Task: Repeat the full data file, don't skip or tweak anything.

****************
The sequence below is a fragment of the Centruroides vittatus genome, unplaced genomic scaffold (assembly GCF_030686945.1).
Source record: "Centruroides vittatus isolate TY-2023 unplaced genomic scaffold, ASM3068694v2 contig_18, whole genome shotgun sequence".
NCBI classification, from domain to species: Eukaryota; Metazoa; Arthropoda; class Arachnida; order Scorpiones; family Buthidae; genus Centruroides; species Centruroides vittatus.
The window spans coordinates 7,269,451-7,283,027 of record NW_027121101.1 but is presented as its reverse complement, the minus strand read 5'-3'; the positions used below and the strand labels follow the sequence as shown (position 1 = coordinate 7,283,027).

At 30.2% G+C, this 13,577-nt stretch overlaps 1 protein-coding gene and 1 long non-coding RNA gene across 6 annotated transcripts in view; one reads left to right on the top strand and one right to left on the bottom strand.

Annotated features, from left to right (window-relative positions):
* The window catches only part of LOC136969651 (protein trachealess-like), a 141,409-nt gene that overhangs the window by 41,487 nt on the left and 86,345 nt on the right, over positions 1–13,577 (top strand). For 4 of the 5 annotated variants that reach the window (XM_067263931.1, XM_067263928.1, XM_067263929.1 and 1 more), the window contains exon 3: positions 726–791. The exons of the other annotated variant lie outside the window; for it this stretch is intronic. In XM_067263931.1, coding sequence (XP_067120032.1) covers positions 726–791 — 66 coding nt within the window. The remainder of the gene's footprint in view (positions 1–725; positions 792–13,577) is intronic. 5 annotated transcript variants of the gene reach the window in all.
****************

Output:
The sequence below is a fragment of the Centruroides vittatus genome, unplaced genomic scaffold (assembly GCF_030686945.1).
Source record: "Centruroides vittatus isolate TY-2023 unplaced genomic scaffold, ASM3068694v2 contig_18, whole genome shotgun sequence".
NCBI classification, from domain to species: Eukaryota; Metazoa; Arthropoda; class Arachnida; order Scorpiones; family Buthidae; genus Centruroides; species Centruroides vittatus.
The window spans coordinates 7,269,451-7,283,027 of record NW_027121101.1 but is presented as its reverse complement, the minus strand read 5'-3'; the positions used below and the strand labels follow the sequence as shown (position 1 = coordinate 7,283,027).

At 30.2% G+C, this 13,577-nt stretch overlaps 1 protein-coding gene and 1 long non-coding RNA gene across 6 annotated transcripts in view; one reads left to right on the top strand and one right to left on the bottom strand.

Annotated features, from left to right (window-relative positions):
* The window catches only part of LOC136969651 (protein trachealess-like), a 141,409-nt gene that overhangs the window by 41,487 nt on the left and 86,345 nt on the right, over positions 1–13,577 (top strand). For 4 of the 5 annotated variants that reach the window (XM_067263931.1, XM_067263928.1, XM_067263929.1 and 1 more), the window contains exon 3: positions 726–791. The exons of the other annotated variant lie outside the window; for it this stretch is intronic. In XM_067263931.1, coding sequence (XP_067120032.1) covers positions 726–791 — 66 coding nt within the window. The remainder of the gene's footprint in view (positions 1–725; positions 792–13,577) is intronic. 5 annotated transcript variants of the gene reach the window in all.